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More Bacteria Please

More Bacteria Please

You may have heard about probiotics but weren't really sure what role they play in food and our health. Probiotics are “good” bacteria that can be found in foods, beverages and supplements. They are used in the preparation of fermented dairy products such as yogurt, buttermilk and kefir. Lactobacilli and bifidobacteria are most commonly used. In addition to probiotics being used in the fermentation process, they are now being added to other foods, such as cheese.

Usually we want to keep bacteria out of our food, but this isn't the case with probiotics. Probiotic bacteria can assist the body's naturally occurring gut flora in maintaining a healthy balance in the digestive system.

Consumption of probiotics can decrease the amount of harmful bacteria and increase the amount of beneficial bacteria in the intestine. Our intestinal bacteria are normally in balance, but antibiotics, poor diet and stress can cause an imbalance. This imbalance has been linked with disorders like irritable bowel syndrome and yeast infections.

Probiotics have been reported as helping improve digestive health, enhance immune function, promote regularity, alleviate lactose intolerance and relieve symptoms associated with irritable bowel syndrome. Some studies have shown that eating yogurt during antibiotic treatment may help prevent diarrhea and is beneficial in reducing risk of yeast infections in women.

It is recommended that probiotics be consumed on a daily basis to get the full benefit as the probiotics only remain in the digestive tract for a limited time. The potential health benefits of probiotics are dependent on a few factors, including the quantity ingested, processing and the particular strain used.

Growth of probiotics in the intestine can be stimulated by prebiotics. Prebiotics are fiber that feed the probiotics and enhance their growth.

They occur naturally in some fruits and vegetables and are showing up in more foods such as yogurt and cottage cheese. The two most common prebiotics are inulin and oligofructose.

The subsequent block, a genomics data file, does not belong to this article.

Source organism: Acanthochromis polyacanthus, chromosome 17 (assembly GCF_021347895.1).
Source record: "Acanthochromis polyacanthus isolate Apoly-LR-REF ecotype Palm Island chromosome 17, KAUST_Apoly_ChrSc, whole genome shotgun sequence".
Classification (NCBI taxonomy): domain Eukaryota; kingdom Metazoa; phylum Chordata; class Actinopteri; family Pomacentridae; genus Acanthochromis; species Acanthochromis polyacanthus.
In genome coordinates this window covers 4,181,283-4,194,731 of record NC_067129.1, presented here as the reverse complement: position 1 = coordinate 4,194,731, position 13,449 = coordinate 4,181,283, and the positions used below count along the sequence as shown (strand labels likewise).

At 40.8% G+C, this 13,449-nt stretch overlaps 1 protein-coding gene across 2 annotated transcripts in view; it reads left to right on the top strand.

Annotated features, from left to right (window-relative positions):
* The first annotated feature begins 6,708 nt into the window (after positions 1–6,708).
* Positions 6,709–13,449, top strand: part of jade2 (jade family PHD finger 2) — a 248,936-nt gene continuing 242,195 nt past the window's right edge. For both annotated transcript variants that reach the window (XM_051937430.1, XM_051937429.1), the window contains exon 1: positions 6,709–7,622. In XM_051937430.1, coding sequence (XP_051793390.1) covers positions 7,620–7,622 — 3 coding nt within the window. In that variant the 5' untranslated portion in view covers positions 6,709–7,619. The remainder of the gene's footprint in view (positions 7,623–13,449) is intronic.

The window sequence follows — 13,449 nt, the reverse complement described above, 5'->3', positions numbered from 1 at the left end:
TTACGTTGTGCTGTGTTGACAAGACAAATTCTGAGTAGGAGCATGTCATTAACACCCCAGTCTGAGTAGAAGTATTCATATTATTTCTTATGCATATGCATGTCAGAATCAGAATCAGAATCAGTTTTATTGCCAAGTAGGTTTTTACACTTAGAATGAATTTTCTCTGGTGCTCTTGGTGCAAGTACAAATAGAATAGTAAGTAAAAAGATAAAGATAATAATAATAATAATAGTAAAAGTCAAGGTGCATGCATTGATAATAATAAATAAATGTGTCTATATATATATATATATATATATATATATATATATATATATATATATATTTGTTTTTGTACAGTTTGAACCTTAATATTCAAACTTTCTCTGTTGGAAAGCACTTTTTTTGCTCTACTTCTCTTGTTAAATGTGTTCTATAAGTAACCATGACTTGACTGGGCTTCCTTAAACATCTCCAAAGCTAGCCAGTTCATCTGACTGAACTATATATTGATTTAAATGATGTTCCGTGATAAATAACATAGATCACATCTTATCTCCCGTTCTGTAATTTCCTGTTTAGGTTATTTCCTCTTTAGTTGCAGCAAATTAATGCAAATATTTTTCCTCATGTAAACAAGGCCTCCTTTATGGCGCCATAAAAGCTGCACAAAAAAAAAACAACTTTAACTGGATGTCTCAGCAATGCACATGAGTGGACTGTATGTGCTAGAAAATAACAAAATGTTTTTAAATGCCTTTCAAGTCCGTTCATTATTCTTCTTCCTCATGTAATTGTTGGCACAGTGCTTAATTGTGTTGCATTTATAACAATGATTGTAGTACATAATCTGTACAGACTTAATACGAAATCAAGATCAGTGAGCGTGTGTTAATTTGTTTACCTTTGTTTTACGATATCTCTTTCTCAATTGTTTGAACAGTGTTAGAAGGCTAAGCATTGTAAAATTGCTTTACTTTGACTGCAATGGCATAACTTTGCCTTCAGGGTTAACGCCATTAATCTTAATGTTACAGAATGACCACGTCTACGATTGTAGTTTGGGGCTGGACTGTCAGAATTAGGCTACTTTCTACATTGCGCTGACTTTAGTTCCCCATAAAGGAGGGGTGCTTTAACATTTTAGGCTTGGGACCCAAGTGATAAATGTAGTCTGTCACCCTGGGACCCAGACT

Prebiotics taken with probiotic bacteria are called “synbiotics.” They both work together to more efficiently promote the probiotics' benefits.

For example, you will find an increasing number of brands of yogurt with added prebiotics. These prebiotics in combination with the probiotics already present help promote the probiotic benefits.

Probiotics and prebiotics in foods are not likely to affect your food preparation, but high heat and processing can destroy the probiotics. (You may have already been offering them by selling yogurt or making a recipe with buttermilk!)

There is an increased demand for products that provide health benefits beyond basic nutrition, so expect to see more products on the market with added probiotics and prebiotics.


Laura Walsh, L.D., L.D.M., is founder of Walsh Nutrition Group, Inc. (www.walshnutritiongroup.com) and has more than 15 years of experience in the food and health industry.

Books on Probiotics

Probiotic and Prebiotic Recipes for Health: 100 Recipes that Battle Colitis, Candidiasis, Food Allergies, and Other Digestive Disorders
by Tracy Olgeaty Gensler Fair Winds Press, 224 pp., $19.95 (paperback — this book is scheduled to be published June 1, 2008)

The Power of Probiotics: Improving Your Health with Beneficial Microbes,
by Gary W. Elmer, Lynne V. McFarland and Marc McFarland
Haworth Press 2007, 236 pp.
$29.95 (hardcover)

The Probiotics Revolution: The Definitive Guide to Safe, Natural Health Solutions Using Probiotic and Prebiotic Foods and Supplements
by Gary B. Huffnagle and Sarah Wernick Bantam 2007, 432 pp., $24 (hardcover)

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